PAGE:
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  1. Abstract

    Climate-mediated changes in thermal stress can destabilize animal populations and promote extinction risk. However, risk assessments often focus on changes in mean temperatures and thus ignore the role of temporal variability or structure. Using Earth System Model projections, we show that significant regional differences in the statistical distribution of temperature will emerge over time and give rise to shifts in the mean, variability and persistence of thermal stress. Integrating these trends into mathematical models that simulate the dynamical and cumulative effects of thermal stress on the performance of 38 globally distributed ectotherm species revealed complex regional changes in population stability over the twenty-first century, with temperate species facing higher risk. Yet despite their idiosyncratic effects on stability, projected temperatures universally increased extinction risk. Overall, these results show that the effects of climate change may be more extensive than previously predicted on the basis of the statistical relationship between biological performance and average temperature.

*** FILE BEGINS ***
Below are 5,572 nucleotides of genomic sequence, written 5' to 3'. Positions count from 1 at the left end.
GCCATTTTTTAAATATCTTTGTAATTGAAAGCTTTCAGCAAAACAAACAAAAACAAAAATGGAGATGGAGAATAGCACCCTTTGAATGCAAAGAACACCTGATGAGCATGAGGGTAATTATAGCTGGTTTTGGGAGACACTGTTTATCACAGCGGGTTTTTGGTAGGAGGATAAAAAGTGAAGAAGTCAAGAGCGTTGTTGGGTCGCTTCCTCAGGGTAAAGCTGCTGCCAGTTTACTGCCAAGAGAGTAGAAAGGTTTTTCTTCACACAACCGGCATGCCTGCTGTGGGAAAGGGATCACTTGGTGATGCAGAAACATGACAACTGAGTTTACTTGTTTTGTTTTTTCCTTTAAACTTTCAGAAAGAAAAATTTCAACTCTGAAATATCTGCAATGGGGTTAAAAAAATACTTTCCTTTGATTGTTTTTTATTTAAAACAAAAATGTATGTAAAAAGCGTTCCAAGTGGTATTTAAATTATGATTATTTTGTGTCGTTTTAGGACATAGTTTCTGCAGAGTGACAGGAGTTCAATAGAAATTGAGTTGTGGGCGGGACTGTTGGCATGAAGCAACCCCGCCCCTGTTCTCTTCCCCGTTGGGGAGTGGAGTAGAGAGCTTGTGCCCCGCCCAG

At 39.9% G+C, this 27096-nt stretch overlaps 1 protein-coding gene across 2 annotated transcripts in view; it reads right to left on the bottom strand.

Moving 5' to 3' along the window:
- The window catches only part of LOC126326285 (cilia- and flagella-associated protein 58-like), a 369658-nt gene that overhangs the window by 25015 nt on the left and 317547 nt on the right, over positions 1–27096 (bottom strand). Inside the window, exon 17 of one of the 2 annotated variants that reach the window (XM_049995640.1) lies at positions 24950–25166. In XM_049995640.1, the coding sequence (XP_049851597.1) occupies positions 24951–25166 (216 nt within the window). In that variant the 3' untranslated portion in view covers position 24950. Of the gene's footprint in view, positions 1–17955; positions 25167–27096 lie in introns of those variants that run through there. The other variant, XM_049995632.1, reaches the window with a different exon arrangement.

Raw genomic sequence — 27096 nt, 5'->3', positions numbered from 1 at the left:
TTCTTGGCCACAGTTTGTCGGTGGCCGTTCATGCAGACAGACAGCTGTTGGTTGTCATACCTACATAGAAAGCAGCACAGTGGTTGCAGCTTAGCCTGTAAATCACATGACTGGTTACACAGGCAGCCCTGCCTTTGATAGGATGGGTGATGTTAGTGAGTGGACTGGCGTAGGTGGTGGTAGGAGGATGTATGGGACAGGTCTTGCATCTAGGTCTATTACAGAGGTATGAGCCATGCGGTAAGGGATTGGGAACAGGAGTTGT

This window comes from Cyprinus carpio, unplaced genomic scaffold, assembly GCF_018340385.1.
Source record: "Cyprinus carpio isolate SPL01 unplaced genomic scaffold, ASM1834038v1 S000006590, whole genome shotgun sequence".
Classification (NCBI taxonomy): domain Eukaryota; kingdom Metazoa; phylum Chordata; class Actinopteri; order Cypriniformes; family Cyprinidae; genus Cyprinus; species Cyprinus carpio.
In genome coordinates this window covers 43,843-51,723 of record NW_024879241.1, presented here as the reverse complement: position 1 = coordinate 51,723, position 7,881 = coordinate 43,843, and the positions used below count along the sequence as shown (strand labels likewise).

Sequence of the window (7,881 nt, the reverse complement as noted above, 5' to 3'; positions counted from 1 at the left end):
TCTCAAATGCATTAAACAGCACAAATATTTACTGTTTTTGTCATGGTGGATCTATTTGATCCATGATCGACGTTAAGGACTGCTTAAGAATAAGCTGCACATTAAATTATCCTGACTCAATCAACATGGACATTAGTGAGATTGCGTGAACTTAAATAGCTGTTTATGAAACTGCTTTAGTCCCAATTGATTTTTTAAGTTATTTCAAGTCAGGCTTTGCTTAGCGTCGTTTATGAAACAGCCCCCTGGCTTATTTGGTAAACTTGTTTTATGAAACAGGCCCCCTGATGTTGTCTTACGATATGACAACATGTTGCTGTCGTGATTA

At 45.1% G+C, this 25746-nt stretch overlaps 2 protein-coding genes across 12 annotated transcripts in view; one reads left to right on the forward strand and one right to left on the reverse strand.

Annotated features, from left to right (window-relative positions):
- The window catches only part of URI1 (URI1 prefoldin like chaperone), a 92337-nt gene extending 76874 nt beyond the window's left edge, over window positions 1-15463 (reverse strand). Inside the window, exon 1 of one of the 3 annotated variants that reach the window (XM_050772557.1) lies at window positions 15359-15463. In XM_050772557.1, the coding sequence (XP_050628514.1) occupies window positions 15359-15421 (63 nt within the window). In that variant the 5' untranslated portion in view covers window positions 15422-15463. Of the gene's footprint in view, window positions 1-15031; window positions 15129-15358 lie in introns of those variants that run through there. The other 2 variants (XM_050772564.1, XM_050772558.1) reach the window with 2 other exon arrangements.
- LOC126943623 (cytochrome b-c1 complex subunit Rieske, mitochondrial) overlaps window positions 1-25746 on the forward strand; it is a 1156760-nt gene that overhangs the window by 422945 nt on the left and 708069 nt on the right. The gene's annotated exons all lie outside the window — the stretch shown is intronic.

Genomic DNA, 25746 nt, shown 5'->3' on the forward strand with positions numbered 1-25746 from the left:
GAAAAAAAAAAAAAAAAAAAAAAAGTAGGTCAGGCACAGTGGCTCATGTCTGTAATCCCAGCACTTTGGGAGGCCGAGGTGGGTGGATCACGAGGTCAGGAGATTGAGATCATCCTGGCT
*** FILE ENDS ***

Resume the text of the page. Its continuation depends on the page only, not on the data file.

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  2. Abstract

    Understanding the effects of climate-mediated environmental variation on the distribution of organisms is critically important in an era of global change. We used wavelet analysis to quantify the spatiotemporal (co)variation in daily water temperature for predicting the distribution of cryptic refugia across 16 intertidal sites that were characterized as ‘no’, ‘weak’ or ‘strong’ upwelling and spanned 2000 km of the European Atlantic Coast. Sites experiencing weak upwelling exhibited high synchrony in temperature but low levels of co-variability at monthly to weekly timescales, whereas the opposite was true for sites experiencing strong upwelling. This suggests upwelling generates temporal thermal refugia that can promote organismal performance by both supplying colder water that mitigates thermal stress during hot Summer months and ensuring high levels of fine-scale variation in temperature that reduce the duration of thermal extremes. Additionally, pairwise correlograms based on the Pearson-product moment correlation coefficient and wavelet coherence revealed scale dependent trends in temperature fluctuations across space, with a rapid decay in strong upwelling sites at monthly and weekly timescales. This suggests upwelling also generates spatial thermal refugia that can ‘rescue’ populations from unfavorable conditions at local and regional scales. Overall, this study highlights the importance of identifying cryptic spatiotemporal refugia that emerge from fine-scale environmental variation to map potential patterns of organismal performance in a rapidly changing world.

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